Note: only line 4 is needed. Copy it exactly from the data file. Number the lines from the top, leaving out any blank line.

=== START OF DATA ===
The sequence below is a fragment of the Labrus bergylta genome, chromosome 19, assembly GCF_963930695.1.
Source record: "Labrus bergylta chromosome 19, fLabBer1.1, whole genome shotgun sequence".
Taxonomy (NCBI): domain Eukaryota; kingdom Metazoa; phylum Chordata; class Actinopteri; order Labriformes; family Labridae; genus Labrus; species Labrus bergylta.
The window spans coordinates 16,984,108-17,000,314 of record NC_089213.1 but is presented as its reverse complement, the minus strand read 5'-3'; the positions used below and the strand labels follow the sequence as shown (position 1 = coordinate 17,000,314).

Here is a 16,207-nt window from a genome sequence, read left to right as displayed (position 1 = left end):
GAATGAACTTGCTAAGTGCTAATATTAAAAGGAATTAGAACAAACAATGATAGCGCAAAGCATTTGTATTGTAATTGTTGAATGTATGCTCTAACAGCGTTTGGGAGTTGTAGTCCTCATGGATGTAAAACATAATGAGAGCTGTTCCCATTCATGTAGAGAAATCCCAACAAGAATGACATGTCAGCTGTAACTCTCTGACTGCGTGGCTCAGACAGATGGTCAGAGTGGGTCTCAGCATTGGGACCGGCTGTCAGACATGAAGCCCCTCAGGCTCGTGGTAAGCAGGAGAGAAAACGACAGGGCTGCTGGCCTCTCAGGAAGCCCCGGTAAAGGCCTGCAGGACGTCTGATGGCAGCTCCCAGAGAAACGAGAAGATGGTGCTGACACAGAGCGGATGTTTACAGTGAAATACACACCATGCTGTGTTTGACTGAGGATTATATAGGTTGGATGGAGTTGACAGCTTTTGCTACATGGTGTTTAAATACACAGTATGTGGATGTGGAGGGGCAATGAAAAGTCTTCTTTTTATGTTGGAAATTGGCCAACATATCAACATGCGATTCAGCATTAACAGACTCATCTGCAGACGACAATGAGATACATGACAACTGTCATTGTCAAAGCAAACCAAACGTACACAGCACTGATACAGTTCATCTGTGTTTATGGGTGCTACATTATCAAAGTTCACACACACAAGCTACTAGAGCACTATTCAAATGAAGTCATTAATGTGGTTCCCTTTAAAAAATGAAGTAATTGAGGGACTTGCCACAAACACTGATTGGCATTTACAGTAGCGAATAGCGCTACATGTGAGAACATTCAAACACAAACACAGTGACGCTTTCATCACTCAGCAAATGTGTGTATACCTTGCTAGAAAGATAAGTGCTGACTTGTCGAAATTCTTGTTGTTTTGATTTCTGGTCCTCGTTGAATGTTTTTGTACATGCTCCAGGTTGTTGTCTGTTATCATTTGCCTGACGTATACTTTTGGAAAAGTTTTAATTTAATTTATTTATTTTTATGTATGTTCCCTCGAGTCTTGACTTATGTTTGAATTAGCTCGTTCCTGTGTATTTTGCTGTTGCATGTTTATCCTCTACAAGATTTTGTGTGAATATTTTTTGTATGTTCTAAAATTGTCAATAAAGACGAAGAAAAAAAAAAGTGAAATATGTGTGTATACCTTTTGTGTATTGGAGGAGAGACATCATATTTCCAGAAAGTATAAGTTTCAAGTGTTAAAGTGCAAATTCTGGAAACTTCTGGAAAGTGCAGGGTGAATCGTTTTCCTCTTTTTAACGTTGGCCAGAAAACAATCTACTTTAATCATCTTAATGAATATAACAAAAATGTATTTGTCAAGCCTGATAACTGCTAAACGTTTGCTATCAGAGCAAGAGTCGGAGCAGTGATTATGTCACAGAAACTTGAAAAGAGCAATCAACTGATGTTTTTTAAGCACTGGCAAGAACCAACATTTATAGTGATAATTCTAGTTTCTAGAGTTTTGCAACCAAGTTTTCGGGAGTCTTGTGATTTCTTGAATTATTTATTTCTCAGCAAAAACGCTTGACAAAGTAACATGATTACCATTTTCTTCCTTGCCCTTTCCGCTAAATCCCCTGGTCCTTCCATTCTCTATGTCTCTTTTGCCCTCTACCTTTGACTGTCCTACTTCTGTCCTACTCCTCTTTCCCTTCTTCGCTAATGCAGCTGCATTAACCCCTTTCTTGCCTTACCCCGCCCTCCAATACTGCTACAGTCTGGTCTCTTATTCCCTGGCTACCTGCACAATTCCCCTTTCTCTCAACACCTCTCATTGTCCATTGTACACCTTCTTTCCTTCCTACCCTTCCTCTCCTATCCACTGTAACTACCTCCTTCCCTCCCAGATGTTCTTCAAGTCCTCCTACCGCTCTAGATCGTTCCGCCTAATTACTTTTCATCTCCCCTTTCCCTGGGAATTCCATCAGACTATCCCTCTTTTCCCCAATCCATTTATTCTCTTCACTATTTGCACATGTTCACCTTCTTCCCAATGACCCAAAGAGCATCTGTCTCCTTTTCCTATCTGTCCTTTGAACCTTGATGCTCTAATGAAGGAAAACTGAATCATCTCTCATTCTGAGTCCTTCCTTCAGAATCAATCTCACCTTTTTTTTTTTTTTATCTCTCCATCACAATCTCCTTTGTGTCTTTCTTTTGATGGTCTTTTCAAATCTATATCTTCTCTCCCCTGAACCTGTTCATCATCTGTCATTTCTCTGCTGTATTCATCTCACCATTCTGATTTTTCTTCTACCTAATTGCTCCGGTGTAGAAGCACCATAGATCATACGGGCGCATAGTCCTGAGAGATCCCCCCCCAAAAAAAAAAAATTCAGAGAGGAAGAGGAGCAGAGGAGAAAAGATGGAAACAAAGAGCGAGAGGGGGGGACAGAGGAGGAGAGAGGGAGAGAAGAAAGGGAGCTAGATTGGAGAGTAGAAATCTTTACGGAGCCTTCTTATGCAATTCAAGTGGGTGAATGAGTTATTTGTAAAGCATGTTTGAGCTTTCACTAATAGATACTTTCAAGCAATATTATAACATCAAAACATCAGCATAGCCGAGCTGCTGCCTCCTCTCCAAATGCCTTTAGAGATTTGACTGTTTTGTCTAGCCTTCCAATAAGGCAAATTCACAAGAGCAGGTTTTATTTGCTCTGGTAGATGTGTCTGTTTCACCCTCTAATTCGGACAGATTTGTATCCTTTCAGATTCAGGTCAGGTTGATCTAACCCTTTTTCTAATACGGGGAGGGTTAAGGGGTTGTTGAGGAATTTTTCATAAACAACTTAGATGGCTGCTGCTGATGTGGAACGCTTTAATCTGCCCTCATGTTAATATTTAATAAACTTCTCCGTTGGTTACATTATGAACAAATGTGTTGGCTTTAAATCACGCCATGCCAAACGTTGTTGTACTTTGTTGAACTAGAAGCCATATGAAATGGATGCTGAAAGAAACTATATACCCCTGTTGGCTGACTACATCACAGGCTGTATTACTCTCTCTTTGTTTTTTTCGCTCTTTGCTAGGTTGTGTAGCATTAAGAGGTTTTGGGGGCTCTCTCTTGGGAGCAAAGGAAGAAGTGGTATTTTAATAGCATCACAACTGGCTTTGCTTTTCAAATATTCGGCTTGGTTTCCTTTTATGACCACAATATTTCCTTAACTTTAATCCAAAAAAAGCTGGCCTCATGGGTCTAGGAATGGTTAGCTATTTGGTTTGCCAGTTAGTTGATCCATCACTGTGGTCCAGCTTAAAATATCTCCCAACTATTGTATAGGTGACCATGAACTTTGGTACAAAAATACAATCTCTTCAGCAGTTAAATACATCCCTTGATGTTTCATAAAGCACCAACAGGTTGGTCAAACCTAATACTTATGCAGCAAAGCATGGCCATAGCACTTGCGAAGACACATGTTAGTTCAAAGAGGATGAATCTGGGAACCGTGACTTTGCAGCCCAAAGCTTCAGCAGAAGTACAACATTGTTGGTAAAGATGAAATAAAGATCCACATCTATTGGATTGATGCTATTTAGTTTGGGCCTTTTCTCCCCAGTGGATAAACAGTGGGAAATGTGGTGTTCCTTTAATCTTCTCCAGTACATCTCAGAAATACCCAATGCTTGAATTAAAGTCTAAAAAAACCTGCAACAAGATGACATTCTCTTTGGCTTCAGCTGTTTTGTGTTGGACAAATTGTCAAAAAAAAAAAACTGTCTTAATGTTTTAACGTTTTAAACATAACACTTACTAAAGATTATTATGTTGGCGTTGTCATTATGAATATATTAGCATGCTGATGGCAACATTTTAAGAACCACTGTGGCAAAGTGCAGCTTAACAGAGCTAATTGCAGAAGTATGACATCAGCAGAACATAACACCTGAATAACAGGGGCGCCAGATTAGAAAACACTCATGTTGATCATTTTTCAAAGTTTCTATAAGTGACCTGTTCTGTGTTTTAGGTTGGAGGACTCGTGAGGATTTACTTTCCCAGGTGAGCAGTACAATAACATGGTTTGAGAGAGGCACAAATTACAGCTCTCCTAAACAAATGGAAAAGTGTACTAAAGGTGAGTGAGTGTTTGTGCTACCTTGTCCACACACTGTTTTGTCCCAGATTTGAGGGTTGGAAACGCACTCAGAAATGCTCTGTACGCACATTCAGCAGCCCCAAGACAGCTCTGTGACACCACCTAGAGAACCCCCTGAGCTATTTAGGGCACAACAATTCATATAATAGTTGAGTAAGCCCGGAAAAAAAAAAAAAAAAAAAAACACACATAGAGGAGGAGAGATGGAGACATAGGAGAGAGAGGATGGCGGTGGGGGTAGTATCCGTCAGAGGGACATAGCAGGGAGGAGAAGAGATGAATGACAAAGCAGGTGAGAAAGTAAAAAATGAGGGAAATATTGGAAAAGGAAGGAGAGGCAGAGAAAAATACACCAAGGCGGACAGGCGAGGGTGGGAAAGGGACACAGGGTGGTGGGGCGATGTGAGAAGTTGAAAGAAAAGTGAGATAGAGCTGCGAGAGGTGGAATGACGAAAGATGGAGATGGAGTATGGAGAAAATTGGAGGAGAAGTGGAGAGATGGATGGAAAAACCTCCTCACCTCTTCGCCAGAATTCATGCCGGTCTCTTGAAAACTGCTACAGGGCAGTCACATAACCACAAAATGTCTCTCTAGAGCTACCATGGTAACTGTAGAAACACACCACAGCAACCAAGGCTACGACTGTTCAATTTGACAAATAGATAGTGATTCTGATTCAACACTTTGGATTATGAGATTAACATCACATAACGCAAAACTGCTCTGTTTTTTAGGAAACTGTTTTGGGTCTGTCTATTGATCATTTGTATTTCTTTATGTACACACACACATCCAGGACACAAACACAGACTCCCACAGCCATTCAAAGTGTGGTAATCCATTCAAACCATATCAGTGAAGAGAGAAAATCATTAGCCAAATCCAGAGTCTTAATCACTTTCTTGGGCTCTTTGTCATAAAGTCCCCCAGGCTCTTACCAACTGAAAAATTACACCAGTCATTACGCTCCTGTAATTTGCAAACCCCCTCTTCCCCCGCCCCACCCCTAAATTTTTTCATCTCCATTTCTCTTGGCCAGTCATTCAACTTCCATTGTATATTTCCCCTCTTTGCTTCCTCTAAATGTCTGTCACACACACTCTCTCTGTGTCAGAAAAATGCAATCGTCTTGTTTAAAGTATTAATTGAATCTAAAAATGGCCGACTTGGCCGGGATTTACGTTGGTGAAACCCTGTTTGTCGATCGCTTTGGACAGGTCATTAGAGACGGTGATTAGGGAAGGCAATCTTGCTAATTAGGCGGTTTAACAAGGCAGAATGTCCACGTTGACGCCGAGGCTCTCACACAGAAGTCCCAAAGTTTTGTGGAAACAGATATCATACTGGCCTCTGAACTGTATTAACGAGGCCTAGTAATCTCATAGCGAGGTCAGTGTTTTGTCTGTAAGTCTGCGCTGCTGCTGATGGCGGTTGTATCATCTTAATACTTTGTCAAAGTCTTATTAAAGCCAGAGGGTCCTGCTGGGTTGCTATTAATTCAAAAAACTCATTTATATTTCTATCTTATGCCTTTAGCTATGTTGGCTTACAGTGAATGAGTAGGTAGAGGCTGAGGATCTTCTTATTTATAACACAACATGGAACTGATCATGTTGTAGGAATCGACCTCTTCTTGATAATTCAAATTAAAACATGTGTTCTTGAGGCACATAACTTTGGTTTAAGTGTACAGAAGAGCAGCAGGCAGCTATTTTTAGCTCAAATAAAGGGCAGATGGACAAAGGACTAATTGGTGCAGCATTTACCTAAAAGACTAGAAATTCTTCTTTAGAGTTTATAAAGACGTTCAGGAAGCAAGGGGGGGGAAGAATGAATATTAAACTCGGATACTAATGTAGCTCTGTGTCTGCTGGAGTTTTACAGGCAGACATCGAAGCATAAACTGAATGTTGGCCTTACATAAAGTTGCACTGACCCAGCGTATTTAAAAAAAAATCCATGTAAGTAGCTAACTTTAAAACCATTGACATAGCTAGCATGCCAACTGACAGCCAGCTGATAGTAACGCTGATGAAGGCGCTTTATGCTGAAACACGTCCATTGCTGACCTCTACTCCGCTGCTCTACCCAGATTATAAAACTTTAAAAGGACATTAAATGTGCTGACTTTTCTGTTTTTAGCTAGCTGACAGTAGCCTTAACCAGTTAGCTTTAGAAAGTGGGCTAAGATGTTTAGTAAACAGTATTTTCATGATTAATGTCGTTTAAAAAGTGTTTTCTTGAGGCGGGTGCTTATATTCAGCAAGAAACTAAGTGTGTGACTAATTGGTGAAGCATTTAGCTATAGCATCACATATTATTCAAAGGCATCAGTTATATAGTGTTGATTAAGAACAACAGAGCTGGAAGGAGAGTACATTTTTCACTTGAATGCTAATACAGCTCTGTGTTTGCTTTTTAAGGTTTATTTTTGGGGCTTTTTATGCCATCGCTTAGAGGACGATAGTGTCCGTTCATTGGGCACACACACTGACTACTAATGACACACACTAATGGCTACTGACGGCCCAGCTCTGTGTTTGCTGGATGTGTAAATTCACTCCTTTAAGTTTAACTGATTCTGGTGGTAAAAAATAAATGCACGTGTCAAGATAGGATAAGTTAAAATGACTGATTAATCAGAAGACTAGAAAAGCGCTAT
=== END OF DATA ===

The window spans coordinates 16,984,108-17,000,314 of record NC_089213.1 but is presented as its reverse complement, the minus strand read 5'-3'; the positions used below and the strand labels follow the sequence as shown (position 1 = coordinate 17,000,314).